This only touches on the surface of a growing problem (see this past post, for instance).  I encourage readers to submit more documentation of these sick fucks who masquerade as “artists” in order to document yet another aspect of the Animal Holocaust Industry comprised of opportunists who make careers (vivisectors, “artists,” academics, and others) off animal exploitation (which unfortunately includes nearly all animal studies, “critical” or otherwise). The more of this demented “art” I see, the more I fear this is not a “trend,” but the institutionalization of a new genre that lays out the welcome mat for any pretentious sociopath seeking entry into the “art” world with all the fame and money it can bring.

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Randy Malumud, The Chronicle of Higher Education, July 23, 2012

Vengeful Tiger, Glowing Rabbit

A photograph from the “Perishables” series, in which models wear parts of raw, dead chickens.

Americans do weird things with animals.

Perhaps our imperious stance toward other species and the rest of the living world grows out of the same sensibility embodied in the 19th-century ideology of Manifest Destiny, invoked to justify unbounded American expansionism.

Today, with our having achieved geopolitical dominance, the ethos persists in our drive to conquer nature. More habitats must be bulldozed, more wetlands repurposed, more wilderness plundered in the name of American progress.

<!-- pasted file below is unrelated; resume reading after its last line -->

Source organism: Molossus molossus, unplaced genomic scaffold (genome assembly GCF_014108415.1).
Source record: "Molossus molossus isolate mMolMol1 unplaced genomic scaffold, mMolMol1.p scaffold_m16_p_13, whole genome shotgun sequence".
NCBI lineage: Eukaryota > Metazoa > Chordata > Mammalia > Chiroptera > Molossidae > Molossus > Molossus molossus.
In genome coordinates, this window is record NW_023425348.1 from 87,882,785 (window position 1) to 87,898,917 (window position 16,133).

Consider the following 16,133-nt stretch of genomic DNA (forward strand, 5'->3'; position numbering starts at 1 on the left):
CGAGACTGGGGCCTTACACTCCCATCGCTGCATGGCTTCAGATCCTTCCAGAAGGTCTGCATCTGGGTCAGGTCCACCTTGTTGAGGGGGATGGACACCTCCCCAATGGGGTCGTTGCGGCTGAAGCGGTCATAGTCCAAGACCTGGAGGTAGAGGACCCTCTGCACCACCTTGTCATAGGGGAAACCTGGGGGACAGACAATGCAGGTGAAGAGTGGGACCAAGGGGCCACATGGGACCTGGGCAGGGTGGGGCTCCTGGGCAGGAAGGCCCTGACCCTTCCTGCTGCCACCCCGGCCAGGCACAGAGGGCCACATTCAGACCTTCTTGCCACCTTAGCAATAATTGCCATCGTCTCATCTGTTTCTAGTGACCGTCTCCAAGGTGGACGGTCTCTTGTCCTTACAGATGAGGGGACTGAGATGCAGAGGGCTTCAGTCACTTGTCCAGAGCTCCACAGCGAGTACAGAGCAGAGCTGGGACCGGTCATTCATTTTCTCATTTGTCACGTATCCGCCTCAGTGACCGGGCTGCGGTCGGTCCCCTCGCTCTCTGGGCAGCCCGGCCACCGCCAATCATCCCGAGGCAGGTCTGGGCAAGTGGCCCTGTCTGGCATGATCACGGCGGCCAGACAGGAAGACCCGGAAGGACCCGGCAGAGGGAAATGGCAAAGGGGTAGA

We have a dysfunctional and sometimes paranoid compulsion to disarm the threat we see emanating from nature as other. Consciously or subconsciously, our cultural exploitation of animals often facilitates this agenda of disempowering the nonhuman realm. We seem to embrace Freud’s expression that a civilized society is one in which “wild and dangerous animals have been exterminated.”

When we encounter other animals, we often selfishly abuse and manipulate them. When a person and an animal meet, the animal generally ends up somehow the worse for it. We simply do not understand them, and we are poorer for that.

Our cultural interactions and visual representations are ecologically significant. The way we relate to animals in culture affects how we relate to them in nature. The imaginative exploitation of animals foreshadows more-literal and destructive incursions into their world.

People’s weird constructions of other animals are ways of figuratively exterminating them: defusing their wildness and “danger,” transforming their powers into harmless, clownish impotence. Eduardo Kac, for instance, created what he calls a GFP Bunny (transgenically modifying a rabbit with green fluorescent protein produced by jellyfish) that glows in the dark. Such ecological irreverence typifies the conceit that we can do what we want with animals, because … we can do what we want with animals.

The GFP Bunny is a rabbit implanted with green fluorescent protein (from jellyfish) so that it glows.

What might the world look like if we could transcend the demeaning, received ideas about other animals and try seeing them in ethically and ecologically reasonable ways? “What is at stake ultimately,” Erica Fudge writes in Animal (Reaktion, 2002), “is our own ability to think beyond ourselves.” Continue reading